Analysis of Shoulder Ligament Injury Potential in Automotive Rear-End Impacts 2009-01-1203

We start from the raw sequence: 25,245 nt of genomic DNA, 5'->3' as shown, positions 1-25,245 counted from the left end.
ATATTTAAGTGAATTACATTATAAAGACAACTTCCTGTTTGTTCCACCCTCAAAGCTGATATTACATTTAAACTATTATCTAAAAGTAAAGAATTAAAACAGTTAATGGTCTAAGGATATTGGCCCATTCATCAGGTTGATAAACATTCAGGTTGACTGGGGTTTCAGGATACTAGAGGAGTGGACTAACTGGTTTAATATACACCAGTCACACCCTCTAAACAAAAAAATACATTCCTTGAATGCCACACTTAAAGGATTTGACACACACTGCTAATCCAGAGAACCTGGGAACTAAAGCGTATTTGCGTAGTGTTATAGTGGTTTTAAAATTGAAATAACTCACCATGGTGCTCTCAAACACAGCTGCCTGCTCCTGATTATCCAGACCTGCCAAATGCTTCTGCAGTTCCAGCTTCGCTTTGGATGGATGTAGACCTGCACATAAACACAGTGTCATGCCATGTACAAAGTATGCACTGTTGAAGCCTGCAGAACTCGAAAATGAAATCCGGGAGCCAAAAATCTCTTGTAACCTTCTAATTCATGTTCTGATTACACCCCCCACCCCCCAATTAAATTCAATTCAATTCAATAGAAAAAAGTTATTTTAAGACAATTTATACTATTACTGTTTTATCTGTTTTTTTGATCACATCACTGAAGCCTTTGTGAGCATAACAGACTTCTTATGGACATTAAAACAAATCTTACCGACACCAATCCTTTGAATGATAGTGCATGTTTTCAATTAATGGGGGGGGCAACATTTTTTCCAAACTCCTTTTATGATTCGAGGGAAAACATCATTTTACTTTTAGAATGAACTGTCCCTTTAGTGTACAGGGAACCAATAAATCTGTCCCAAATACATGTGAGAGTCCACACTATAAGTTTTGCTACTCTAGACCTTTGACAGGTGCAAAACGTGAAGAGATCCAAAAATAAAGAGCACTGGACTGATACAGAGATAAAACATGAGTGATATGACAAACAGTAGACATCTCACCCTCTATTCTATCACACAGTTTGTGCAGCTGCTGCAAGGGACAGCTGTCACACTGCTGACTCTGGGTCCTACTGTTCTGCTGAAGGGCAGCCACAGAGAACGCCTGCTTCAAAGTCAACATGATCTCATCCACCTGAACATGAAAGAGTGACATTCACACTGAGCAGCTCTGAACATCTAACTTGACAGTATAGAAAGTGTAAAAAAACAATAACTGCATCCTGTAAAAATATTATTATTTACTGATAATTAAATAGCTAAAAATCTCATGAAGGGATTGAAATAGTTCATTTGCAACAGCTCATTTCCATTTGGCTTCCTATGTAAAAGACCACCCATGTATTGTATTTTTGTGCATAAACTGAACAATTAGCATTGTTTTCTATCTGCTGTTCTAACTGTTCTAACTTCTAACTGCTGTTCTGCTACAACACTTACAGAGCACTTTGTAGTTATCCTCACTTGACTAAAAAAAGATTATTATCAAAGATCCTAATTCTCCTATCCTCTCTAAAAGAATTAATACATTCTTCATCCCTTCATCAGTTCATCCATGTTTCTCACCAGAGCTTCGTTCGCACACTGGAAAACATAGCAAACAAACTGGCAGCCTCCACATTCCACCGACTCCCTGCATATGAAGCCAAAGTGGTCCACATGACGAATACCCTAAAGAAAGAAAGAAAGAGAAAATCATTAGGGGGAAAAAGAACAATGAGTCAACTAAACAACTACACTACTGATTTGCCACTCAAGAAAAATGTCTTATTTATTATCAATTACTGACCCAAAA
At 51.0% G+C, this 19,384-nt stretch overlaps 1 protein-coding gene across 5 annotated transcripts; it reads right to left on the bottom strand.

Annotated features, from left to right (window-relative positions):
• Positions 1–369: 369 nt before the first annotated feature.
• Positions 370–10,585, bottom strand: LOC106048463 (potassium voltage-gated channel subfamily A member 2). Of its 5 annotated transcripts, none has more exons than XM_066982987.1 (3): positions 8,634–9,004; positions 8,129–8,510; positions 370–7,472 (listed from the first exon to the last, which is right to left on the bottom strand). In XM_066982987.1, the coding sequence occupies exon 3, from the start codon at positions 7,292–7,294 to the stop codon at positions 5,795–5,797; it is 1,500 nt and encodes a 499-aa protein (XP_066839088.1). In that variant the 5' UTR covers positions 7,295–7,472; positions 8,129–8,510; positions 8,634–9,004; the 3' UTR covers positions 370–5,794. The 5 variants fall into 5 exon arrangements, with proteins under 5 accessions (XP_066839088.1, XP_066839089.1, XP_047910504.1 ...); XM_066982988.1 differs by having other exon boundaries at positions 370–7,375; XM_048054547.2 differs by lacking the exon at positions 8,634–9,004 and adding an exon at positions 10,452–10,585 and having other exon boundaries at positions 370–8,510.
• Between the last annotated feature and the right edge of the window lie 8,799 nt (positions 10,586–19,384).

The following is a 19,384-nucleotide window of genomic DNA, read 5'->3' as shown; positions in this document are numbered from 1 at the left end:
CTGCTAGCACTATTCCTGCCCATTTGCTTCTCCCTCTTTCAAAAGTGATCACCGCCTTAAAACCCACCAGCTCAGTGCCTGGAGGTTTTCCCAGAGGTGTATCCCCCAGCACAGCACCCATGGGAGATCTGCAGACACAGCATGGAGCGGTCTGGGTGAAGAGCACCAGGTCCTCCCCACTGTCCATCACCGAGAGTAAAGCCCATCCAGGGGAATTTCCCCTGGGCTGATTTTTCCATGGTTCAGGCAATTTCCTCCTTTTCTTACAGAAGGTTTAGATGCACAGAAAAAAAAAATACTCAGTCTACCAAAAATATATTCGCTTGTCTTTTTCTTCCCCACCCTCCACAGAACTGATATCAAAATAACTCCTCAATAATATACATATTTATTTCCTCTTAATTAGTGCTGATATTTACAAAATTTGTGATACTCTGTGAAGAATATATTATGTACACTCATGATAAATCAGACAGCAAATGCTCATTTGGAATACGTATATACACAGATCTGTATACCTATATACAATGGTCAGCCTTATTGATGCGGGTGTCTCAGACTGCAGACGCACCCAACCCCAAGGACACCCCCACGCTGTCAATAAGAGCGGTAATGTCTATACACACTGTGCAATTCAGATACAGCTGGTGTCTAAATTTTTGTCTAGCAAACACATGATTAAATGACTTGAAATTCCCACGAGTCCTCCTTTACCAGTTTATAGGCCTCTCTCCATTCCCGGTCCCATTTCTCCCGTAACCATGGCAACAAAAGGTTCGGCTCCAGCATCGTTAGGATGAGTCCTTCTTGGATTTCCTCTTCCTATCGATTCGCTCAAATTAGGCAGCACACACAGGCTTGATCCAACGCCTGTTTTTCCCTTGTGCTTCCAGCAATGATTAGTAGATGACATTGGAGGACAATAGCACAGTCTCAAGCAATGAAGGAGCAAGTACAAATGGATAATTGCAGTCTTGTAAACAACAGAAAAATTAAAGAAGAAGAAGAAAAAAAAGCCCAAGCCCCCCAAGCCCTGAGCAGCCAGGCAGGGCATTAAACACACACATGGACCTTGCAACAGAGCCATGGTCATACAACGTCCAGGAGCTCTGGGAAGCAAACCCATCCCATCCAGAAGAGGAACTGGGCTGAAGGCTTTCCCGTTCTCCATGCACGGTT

The potential for injury to the acromioclavicular (AC) and coracoclavicluar (CC) ligaments as potential sequelae of rear-end collisions is examined. In the current study, rear-end impact data from four crash tests were analyzed to quantify and bound forces applied to the shoulder of the Hybrid III 50th percentile male occupant seated in the target vehicle. Two potential scenarios for AC and CC ligament loading were examined: 1) relative motion between the clavicle and shoulder due to belt loading on the shoulder and torso, and 2) compression of the humerus into the glenoid fossa due to locked arms on the steering wheel. Assumptions were made for the shoulder load calculations to obtain a conservative upper bound of loads that could be applied to the AC and CC ligaments. With the target vehicle at rest, the bullet vehicle speeds were 5, 10, 15, and 20 mph, yielding target vehicle changes in velocity (delta-V) of 3.9, 6.5, 8.9 and 12.2 mph. In all tests, the occupant moved initially rearward relative to the vehicle until accelerated forward by forces transmitted through the seat. For the 50th percentile male, the AC and CC ligament forces for Scenarios 1 and 2 ranged from 38–90 N and 71–462 N. Force values calculated were less than reported force at failure of the AC and CC ligament. The forces and occupant kinematics associated with rear-end, low-speed collisions are not likely to result in AC or CC ligament injury.